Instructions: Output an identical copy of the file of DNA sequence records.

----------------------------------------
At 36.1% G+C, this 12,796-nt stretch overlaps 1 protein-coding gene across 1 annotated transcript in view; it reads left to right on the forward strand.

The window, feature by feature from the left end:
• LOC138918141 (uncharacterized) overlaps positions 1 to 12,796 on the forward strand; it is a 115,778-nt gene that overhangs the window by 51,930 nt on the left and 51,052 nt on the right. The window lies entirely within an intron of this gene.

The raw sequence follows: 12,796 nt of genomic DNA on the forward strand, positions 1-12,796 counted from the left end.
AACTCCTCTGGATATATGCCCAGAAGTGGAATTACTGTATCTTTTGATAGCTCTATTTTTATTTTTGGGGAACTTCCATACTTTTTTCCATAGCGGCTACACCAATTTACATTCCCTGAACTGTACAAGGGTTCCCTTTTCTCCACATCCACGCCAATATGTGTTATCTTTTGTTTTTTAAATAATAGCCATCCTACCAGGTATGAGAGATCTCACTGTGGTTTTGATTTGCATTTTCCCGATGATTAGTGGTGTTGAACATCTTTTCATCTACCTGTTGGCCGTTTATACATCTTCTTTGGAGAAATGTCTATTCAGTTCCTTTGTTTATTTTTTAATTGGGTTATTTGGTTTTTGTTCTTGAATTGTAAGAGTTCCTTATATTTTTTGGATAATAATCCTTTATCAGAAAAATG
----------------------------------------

At 36.1% G+C, this 12,796-nt stretch overlaps 1 protein-coding gene across 1 annotated transcript in view; it reads left to right on the forward strand.

The window, feature by feature from the left end:
• LOC138918141 (uncharacterized) overlaps positions 1 to 12,796 on the forward strand; it is a 115,778-nt gene that overhangs the window by 51,930 nt on the left and 51,052 nt on the right. The window lies entirely within an intron of this gene.

The raw sequence follows: 12,796 nt of genomic DNA on the forward strand, positions 1-12,796 counted from the left end.
AACTCCTCTGGATATATGCCCAGAAGTGGAATTACTGTATCTTTTGATAGCTCTATTTTTATTTTTGGGGAACTTCCATACTTTTTTCCATAGCGGCTACACCAATTTACATTCCCTGAACTGTACAAGGGTTCCCTTTTCTCCACATCCACGCCAATATGTGTTATCTTTTGTTTTTTAAATAATAGCCATCCTACCAGGTATGAGAGATCTCACTGTGGTTTTGATTTGCATTTTCCCGATGATTAGTGGTGTTGAACATCTTTTCATCTACCTGTTGGCCGTTTATACATCTTCTTTGGAGAAATGTCTATTCAGTTCCTTTGTTTATTTTTTAATTGGGTTATTTGGTTTTTGTTCTTGAATTGTAAGAGTTCCTTATATTTTTTGGATAATAATCCTTTATCAGAAAAATG